Keratoconus (also known as Pellucid) is a progressive non-inflammatory disorder that causes a characteristic thinning and cone-like steepening of the cornea. This steepening results in distortion of vision, increased sensitivity to glare and light and an associated reduction in visual acuity. These symptoms usually appear in the late teens and early twenties.
Keratoconus may progress for 10-20 years and then can slow or even stabilize. Each eye can be affected differently. This can result in a dramatic decrease in the ability to see clearly even with corrective lenses.
New research shows that Keratoconus is much more common today than it was in past. Years ago, Keratoconus occurred in 1 in 2000 people, now it is 1 in 500, a 400% increase. No one is sure why there was been such an increase in Keratoconus, but this is concerning.
As the cornea develops an irregular shape, symptoms include progressive nearsightedness, blurred vision and sensitivity to light and glare.
Frequent prescription changes to spectacles are often needed with every visit to the optometrist.
Patients also tend to excessively rub their eyes, have difficulty seeing at night and often get headaches.
The cause of the weakening is due to an imbalance of enzymes within the cornea itself that leads to high levels of damaging “reactive species” chemicals. Different types of reactive species include super-oxides, hydrogen peroxide, and nitric oxide. These substances essentially are free radicals that cause oxidative damage to the cornea.
Spectacles or soft contact lenses may be used to correct the mild short-sightedness and astigmatism in the early stages of keratoconus. As the disorder progresses and the cornea continues to thin and change shape, rigid gas permeable (RGP) contact lenses can be prescribed. The contact lenses must be carefully fitted and frequent checkups and lens changes may be needed to achieve and maintain adequate vision.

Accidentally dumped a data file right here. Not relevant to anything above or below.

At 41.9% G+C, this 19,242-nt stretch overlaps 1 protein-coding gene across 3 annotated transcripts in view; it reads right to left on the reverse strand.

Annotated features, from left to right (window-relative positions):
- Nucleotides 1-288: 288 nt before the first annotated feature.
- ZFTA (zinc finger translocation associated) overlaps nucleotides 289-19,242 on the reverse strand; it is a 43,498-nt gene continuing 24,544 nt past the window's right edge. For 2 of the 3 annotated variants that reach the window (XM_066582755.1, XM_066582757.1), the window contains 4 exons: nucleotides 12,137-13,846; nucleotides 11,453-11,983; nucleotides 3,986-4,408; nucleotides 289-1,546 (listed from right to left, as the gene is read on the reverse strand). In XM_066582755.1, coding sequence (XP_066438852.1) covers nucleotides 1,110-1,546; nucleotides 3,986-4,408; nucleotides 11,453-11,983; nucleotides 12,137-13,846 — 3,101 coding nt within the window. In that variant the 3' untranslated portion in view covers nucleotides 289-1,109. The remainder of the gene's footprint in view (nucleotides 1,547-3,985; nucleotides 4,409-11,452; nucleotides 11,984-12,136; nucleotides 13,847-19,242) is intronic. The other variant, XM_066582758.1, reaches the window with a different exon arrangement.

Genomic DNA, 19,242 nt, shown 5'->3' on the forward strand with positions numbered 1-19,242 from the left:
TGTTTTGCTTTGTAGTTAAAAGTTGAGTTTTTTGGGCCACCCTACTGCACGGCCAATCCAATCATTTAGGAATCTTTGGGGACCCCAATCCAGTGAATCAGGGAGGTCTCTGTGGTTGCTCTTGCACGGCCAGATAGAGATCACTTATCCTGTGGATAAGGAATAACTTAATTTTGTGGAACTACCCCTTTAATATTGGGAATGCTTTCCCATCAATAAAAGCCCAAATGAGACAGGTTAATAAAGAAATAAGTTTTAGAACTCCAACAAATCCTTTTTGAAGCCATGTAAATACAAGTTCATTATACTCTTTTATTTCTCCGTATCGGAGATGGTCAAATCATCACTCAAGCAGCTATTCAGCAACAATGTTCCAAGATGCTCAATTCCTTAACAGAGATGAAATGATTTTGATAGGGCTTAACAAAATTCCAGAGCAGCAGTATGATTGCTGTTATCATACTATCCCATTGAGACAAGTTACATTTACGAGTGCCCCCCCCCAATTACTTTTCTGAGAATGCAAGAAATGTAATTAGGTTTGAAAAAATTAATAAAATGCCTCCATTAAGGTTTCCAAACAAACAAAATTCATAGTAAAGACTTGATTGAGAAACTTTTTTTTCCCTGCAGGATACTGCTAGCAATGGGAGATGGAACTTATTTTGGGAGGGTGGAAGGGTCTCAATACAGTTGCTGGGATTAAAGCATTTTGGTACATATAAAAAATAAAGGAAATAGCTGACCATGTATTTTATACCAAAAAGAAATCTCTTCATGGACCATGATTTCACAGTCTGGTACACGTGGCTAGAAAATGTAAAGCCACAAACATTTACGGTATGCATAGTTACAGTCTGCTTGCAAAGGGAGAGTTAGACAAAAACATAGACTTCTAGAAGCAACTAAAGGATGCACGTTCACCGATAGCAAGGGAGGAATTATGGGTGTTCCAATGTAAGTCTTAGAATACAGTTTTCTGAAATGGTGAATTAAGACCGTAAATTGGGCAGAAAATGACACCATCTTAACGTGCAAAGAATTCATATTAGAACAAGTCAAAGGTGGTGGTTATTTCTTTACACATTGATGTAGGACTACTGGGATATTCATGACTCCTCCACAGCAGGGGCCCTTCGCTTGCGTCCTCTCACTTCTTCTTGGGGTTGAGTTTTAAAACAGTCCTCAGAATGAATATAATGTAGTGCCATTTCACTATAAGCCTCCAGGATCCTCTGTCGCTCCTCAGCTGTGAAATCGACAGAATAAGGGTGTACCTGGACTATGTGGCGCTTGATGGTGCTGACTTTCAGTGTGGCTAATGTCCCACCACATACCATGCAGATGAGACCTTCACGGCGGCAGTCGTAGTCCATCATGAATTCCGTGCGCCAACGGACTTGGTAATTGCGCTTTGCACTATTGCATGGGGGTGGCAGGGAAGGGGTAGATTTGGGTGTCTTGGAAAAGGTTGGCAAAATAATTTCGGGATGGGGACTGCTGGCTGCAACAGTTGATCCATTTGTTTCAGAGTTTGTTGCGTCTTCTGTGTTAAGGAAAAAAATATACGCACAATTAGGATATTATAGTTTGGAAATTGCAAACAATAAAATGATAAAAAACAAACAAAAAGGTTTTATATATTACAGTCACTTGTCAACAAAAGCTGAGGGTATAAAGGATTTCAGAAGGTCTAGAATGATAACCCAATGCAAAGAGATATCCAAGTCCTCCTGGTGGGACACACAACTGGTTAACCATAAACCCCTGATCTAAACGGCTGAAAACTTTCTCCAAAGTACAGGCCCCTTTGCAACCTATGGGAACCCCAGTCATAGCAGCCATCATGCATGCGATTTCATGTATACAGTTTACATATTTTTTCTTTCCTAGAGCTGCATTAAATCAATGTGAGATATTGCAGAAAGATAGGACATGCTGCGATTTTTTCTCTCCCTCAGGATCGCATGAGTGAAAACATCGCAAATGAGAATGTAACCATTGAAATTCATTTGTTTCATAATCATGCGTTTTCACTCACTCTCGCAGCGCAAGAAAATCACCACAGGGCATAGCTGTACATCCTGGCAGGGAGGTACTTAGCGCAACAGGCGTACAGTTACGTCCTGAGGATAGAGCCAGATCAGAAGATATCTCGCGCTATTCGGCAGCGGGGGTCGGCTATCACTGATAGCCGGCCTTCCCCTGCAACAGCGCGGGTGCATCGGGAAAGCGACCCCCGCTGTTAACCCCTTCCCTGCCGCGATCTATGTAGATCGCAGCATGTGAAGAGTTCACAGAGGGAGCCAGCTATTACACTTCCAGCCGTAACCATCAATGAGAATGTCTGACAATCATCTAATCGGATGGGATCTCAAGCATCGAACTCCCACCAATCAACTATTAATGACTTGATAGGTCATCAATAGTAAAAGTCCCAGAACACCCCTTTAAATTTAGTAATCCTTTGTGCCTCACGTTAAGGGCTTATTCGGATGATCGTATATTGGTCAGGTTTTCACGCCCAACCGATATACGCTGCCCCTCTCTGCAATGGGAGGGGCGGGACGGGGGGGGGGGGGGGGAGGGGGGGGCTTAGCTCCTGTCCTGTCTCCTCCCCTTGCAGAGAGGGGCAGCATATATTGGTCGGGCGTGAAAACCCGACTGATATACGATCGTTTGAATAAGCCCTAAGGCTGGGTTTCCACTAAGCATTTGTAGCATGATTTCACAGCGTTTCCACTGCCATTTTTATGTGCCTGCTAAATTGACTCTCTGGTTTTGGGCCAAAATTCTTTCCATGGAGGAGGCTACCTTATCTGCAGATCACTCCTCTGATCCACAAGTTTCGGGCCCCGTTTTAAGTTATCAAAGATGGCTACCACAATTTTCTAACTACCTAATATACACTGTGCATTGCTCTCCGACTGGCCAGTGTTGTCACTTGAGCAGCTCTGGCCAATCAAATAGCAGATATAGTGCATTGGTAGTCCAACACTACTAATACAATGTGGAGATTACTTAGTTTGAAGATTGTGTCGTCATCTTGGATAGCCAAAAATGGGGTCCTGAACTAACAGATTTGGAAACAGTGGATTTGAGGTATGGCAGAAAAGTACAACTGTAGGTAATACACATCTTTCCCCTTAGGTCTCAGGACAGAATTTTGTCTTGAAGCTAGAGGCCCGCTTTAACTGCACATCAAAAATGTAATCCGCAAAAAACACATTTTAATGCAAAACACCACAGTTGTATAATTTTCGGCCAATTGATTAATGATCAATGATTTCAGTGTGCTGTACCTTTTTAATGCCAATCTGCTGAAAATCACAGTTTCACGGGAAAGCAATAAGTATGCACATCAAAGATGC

It is also possible to have a corneal graft, or transplant, where the cornea is removed and replaced with a healthy cornea from a donor eye. Results can be mixed and are often only performed in latter stages of the condition.
It is not uncommon to develop intolerance to RGP contacts characterized by foreign body sensations, light sensitivity, irritation, and discomfort. Corneal scarring occurs in more advanced cases and further reduces vision. Until now a corneal transplant (penetrating keratoplasty) was the only option available to advanced Keratoconus patients.
One method to stop the worsening of Keratoconus is with corneal crosslinking treatment.
Some patients take a “wait and see” approach with Keratoconus. The risk of waiting is that as the cornea continues to bulge out and get worse, the back layer of the cornea can rip open. When this happens to the progressively bulging cornea, the internal eye liquid rushes in and swells up the cornea the same way a dry sponge soaks up water and becomes very thick.
Corneal Collagen Crosslinking with Riboflavin is a groundbreaking treatment developed by Dr. Brian Boxer Wachler. The eye practitioner applies a solution rich with vitamins onto the eye and is stimulated with a special UV light. The procedure rebuilds weakened collagen and helps strengthen the cornea to halt progressive loss of vision, while preserving current vision.